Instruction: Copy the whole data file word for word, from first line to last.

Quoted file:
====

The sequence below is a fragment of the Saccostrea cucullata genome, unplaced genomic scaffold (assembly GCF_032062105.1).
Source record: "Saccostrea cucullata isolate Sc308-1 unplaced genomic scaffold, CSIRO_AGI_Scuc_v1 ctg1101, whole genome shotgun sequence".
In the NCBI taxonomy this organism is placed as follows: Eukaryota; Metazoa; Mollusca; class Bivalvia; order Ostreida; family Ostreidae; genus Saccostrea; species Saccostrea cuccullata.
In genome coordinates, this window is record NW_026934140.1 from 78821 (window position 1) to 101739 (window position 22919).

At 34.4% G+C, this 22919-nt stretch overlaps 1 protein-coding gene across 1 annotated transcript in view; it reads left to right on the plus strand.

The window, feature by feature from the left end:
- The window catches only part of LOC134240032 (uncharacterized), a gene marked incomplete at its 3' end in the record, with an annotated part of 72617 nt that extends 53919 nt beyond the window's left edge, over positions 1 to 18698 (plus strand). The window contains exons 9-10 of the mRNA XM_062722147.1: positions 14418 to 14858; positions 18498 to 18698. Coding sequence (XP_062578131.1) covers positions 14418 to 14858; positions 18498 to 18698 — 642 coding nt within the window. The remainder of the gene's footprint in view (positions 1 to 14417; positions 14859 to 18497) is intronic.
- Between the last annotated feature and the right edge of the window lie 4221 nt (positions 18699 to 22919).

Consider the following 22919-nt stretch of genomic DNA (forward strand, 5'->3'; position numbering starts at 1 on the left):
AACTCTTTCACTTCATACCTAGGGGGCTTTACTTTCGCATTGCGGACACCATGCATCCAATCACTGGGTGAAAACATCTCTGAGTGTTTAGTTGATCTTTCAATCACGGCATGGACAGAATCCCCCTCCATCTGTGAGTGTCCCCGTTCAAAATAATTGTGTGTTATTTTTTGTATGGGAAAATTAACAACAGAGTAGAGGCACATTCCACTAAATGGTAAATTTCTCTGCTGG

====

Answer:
The sequence below is a fragment of the Saccostrea cucullata genome, unplaced genomic scaffold (assembly GCF_032062105.1).
Source record: "Saccostrea cucullata isolate Sc308-1 unplaced genomic scaffold, CSIRO_AGI_Scuc_v1 ctg1101, whole genome shotgun sequence".
In the NCBI taxonomy this organism is placed as follows: Eukaryota; Metazoa; Mollusca; class Bivalvia; order Ostreida; family Ostreidae; genus Saccostrea; species Saccostrea cuccullata.
In genome coordinates, this window is record NW_026934140.1 from 78821 (window position 1) to 101739 (window position 22919).

At 34.4% G+C, this 22919-nt stretch overlaps 1 protein-coding gene across 1 annotated transcript in view; it reads left to right on the plus strand.

The window, feature by feature from the left end:
- The window catches only part of LOC134240032 (uncharacterized), a gene marked incomplete at its 3' end in the record, with an annotated part of 72617 nt that extends 53919 nt beyond the window's left edge, over positions 1 to 18698 (plus strand). The window contains exons 9-10 of the mRNA XM_062722147.1: positions 14418 to 14858; positions 18498 to 18698. Coding sequence (XP_062578131.1) covers positions 14418 to 14858; positions 18498 to 18698 — 642 coding nt within the window. The remainder of the gene's footprint in view (positions 1 to 14417; positions 14859 to 18497) is intronic.
- Between the last annotated feature and the right edge of the window lie 4221 nt (positions 18699 to 22919).

Consider the following 22919-nt stretch of genomic DNA (forward strand, 5'->3'; position numbering starts at 1 on the left):
AACTCTTTCACTTCATACCTAGGGGGCTTTACTTTCGCATTGCGGACACCATGCATCCAATCACTGGGTGAAAACATCTCTGAGTGTTTAGTTGATCTTTCAATCACGGCATGGACAGAATCCCCCTCCATCTGTGAGTGTCCCCGTTCAAAATAATTGTGTGTTATTTTTTGTATGGGAAAATTAACAACAGAGTAGAGGCACATTCCACTAAATGGTAAATTTCTCTGCTGG